Welcome to our latest round-up of news from the technology and hosting world. Here’s what we’ve discovered this week.
Human error security issues – even the big guns do it
Human error is one of the major causes of security problems and this can happen to any organisation. Even those at the top of the technology ladder are not immune, as Amazon Web Services recently discovered when one of their unfortunate engineers mistakenly published a chunk of sensitive data to a public GitHub repository.
Although less than 1GB in size, the data contained hostnames, recent log files, confidential Amazon training resources and documents containing cloud service access key pairs. In addition, there were files listing auth tokens and third-party API keys. It’s obviously been taken seriously by Amazon, but it should be a warning to all companies about the need to ensure employees are fully trained in security and comply with protocols.
The gentleman’s club – for cybercriminals
Russian cybercriminal, Aleksei Burkov, who is currently facing prison for running Cardplanet, an online market for fraudsters said to have grossed over $20 million, is also being tried for setting up a ‘gentleman’s club’ for some of his most elite conspirators. Membership of this exclusive club was only granted through invite and invitees had to be vouched for by existing members. Newcomers also had to pay a sizeable deposit as insurance against not honouring deals and to prevent them whistleblowing to authorities. In return, members had the ability to buy and sell a range of services, including money laundering and hacking-as-a-service. While Burkov’s career is set to take a 15 year hiatus as he serves time in a US jail, the trial has highlighted the sophisticated ways today’s cybercriminals now operate.
Schools out – for good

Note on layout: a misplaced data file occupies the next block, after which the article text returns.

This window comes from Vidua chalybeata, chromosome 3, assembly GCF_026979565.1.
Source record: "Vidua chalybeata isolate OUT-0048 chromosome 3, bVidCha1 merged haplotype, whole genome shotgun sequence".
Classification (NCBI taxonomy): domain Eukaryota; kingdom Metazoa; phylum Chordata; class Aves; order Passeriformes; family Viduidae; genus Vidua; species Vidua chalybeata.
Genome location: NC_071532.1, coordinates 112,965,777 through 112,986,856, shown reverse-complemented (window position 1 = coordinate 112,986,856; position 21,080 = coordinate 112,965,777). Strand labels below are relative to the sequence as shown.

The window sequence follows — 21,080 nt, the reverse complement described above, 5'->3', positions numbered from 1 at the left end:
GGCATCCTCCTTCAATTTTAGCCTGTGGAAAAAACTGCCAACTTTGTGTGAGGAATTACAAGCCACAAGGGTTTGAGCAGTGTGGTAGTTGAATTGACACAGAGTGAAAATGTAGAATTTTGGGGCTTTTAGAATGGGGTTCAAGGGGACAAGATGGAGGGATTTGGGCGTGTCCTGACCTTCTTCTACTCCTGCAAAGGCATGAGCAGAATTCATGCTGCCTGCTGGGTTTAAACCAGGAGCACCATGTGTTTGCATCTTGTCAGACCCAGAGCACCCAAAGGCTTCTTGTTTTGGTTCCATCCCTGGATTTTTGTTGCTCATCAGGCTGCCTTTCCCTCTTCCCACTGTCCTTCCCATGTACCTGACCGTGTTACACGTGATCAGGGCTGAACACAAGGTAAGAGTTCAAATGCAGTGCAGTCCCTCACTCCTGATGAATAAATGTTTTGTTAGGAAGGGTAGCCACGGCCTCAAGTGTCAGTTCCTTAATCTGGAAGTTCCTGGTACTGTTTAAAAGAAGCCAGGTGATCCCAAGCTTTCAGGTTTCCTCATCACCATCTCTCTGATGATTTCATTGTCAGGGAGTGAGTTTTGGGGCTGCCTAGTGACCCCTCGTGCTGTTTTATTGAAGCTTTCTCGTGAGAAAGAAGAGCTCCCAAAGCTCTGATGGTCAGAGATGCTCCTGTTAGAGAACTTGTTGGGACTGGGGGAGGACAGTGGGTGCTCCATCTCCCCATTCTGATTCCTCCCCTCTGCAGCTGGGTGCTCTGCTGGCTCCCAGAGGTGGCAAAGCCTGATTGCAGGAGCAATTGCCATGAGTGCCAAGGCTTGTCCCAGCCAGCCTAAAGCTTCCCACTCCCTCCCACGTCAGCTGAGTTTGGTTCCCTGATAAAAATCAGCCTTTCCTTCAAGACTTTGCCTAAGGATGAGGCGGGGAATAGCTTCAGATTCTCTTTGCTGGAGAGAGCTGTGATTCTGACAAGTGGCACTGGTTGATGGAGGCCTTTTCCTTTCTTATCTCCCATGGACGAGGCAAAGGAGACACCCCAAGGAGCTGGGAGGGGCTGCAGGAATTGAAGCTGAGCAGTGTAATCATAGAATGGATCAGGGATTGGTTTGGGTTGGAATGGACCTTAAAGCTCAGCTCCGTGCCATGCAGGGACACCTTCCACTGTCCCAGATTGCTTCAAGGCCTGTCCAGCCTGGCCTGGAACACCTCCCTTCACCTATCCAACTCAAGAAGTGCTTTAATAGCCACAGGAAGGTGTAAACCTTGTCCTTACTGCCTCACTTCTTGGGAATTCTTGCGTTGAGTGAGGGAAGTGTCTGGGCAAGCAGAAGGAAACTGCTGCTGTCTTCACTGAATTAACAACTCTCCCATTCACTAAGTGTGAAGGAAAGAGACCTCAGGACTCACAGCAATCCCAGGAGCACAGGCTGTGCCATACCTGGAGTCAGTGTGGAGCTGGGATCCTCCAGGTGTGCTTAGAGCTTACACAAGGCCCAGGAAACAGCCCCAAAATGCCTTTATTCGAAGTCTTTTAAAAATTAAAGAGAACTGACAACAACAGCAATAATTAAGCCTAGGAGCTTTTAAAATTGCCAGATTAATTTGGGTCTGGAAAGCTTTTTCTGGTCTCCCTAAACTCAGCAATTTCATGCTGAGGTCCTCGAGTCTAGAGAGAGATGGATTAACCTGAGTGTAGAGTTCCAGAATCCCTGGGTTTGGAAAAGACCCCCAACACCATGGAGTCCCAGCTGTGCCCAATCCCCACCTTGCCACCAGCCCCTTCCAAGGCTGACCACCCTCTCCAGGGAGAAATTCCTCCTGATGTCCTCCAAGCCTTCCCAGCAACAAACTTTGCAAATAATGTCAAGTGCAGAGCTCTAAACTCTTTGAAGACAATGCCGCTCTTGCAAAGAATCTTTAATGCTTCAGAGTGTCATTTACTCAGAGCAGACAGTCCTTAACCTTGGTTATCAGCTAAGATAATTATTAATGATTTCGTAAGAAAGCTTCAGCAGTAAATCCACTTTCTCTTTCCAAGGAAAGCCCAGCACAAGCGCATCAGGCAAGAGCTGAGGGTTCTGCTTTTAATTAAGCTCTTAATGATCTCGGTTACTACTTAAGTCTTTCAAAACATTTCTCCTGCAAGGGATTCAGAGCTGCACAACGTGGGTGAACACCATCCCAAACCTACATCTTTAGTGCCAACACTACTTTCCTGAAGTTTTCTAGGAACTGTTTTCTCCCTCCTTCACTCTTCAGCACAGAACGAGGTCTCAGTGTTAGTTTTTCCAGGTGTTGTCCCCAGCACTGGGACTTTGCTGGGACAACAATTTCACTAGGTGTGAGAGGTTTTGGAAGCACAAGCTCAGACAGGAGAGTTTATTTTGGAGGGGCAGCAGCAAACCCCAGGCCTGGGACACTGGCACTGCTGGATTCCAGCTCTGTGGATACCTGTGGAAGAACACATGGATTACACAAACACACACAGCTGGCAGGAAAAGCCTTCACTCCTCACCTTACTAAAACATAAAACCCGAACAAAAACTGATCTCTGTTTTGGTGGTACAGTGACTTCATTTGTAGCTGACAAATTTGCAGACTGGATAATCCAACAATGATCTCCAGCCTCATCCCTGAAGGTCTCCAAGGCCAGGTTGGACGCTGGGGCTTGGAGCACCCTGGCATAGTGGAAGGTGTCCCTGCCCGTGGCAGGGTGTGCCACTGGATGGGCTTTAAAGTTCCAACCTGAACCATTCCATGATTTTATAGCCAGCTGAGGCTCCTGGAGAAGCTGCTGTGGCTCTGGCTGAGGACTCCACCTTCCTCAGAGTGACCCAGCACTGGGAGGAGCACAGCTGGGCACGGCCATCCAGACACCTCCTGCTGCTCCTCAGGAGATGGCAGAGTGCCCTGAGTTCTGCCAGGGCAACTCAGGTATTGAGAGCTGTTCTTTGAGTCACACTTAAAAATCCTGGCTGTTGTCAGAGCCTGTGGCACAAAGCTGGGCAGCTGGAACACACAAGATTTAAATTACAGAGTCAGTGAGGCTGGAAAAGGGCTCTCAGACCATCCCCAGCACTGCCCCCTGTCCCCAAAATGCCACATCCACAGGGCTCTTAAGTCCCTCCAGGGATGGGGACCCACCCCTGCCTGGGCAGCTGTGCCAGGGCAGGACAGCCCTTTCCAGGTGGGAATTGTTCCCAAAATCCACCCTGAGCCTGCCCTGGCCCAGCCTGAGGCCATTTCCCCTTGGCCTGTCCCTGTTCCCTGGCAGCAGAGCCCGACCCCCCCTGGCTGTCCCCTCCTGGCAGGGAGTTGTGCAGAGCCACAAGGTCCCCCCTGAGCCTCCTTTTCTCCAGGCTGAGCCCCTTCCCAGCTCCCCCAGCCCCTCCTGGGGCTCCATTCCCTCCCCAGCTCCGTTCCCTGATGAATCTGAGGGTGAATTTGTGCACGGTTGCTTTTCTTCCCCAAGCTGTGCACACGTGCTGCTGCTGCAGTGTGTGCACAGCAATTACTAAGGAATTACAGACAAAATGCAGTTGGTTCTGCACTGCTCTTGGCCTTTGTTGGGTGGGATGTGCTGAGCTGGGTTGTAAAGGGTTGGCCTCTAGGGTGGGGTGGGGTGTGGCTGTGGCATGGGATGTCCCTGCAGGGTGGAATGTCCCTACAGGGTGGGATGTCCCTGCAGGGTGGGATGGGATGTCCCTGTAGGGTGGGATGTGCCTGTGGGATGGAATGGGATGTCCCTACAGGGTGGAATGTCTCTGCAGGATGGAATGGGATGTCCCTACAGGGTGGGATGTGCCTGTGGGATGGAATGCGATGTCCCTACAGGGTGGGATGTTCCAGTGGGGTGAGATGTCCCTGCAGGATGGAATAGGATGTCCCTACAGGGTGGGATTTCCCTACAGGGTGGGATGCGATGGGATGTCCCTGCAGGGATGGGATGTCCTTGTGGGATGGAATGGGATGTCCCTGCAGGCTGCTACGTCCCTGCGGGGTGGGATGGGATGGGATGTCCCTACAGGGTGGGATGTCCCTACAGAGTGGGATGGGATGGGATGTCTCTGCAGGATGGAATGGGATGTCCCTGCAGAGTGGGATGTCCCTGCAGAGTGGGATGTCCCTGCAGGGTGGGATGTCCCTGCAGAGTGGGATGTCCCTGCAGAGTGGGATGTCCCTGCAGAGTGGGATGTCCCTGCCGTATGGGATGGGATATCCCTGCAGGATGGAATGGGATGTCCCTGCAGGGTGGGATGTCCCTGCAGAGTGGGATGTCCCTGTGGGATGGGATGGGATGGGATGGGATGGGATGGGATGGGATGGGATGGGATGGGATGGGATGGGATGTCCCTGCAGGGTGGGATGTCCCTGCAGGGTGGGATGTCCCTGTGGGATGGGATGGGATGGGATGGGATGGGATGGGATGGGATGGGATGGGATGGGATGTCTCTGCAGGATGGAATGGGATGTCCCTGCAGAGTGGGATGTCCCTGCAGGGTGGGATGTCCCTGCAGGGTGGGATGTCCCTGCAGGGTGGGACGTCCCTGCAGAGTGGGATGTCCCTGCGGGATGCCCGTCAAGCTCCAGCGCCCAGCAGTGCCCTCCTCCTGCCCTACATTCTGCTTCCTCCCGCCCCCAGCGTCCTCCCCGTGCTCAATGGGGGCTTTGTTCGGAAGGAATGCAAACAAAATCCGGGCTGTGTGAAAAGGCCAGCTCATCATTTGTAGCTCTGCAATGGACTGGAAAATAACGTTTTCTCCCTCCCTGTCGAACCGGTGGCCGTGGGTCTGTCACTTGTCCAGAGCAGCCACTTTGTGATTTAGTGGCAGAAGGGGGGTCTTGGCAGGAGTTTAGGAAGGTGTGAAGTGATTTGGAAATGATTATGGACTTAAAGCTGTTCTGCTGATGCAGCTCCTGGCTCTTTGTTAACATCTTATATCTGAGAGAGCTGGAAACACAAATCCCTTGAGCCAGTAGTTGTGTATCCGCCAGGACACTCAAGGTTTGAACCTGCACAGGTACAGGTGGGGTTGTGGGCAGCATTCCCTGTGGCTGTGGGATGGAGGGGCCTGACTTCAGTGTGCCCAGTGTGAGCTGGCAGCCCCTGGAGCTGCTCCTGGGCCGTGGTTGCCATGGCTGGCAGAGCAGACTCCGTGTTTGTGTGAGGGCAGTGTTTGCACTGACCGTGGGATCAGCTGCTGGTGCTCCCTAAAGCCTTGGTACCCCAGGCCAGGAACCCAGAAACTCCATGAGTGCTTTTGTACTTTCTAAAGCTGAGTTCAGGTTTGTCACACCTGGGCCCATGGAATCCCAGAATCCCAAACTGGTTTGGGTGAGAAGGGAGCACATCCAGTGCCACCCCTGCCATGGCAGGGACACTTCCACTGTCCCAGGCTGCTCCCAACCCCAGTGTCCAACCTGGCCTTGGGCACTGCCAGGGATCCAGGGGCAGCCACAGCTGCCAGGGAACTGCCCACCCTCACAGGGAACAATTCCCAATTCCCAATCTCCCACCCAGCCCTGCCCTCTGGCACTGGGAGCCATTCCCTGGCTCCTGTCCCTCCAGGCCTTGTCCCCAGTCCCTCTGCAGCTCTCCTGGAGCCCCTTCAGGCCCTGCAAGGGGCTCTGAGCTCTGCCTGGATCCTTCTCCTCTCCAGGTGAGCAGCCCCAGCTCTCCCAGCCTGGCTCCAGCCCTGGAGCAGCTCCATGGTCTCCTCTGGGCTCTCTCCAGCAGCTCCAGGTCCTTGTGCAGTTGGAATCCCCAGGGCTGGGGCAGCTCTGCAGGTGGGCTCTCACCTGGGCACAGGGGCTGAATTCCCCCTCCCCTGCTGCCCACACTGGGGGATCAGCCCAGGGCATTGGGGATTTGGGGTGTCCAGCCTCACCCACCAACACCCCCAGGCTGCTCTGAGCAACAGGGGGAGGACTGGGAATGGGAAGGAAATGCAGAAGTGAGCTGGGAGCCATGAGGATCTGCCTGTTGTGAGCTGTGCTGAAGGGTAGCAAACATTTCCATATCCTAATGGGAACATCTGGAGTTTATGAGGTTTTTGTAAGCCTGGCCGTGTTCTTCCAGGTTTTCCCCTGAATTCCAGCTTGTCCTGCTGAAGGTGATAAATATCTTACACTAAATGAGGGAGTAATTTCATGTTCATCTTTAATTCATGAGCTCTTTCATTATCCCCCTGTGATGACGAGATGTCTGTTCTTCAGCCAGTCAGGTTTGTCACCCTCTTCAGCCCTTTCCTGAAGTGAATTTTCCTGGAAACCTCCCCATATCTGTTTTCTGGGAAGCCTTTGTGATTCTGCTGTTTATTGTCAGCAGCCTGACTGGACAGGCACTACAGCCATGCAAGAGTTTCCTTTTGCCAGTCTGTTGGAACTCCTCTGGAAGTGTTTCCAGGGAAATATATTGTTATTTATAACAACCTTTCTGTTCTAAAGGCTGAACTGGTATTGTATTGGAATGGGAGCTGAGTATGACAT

Artificial intelligence and machine learning could be about to solve two of the biggest problems faced by schools: how to deliver personalised education and how to overcome the crisis in teacher recruitment. In doing so, it could totally transform the education landscape, removing the need for some teachers and even that of traditional schools.
The trailblazer in this move is Samsung, which has created an artificial human called Neon, named after the Neon AI project which carried out the development. Neon can appear as various realistic CGI avatars and will use AI and ML to continually learn and adapt. The technology offers the opportunity to deliver personalised curricula to individual children, letting them learn the subjects they want at their own pace. Instead of having one teacher to 30 students, Neon enables one to one teaching from humanly realistic avatars, potentially removing the need for real teachers or for children to go to school. Neon can also be useful in various other environments where public-facing workers are currently employed.
It’s a funny old game
Call of Duty fans may be used to taking out the enemy but online players who use the US internet service provider, Windstream, this week took down their own broadband. Such is the popularity of Call of Duty, that when the developers released a new patch on 22nd January, the volume of automatic downloads to games consoles and PCs meant that Windstream’s southern US service couldn’t cope with demand. With hundreds of thousands of simultaneous downloads of up to 48GB per device, it was certainly a case of ‘man down’ for many players.
Best of CES Tech Expo
January saw the CES Technology Expo take place in Las Vegas and, as usual, it was the first outing for quite a few new tech products. Among this year’s weird and wonderful was the robot, launched by toilet paper manufacturer Charmin, whose sole aim is to spare you the embarrassment of running out of loo roll. Connected to an app on your phone, you can summon the said robot to deliver the much-needed tissue in times of need.
Staying in the bathroom, designers at Kohler have now made singing in the shower an even better experience by building a speaker into the showerhead of its Moxie showers. Of course, it’s Alexa enabled, so you can ask it to play your favourite tracks or add bodywash to your shopping list while you get clean.
With tattoos continuing to be popular, a new company, Prinker, has launched the Prinker S, a handheld printer that uses cosmetic grade ink to print temporary tattoos directly onto your skin. Probably much less painful than a real tattoo and much quicker to do, it gives you the added reassurance that, should the love of your life change, you won’t be left with a permanent reminder. Like all printers, however, the cartridges will cost an arm and a leg.
Finally, the first prize for this year’s wearable technology goes to the Guardian XO, a wearable exoskeleton that gives people the bionic strength to lift and carry over 90kg (200lbs) in weight. The battery-powered robot has been designed by Delta Airways to enable ramp agents to handle luggage and freight more easily.
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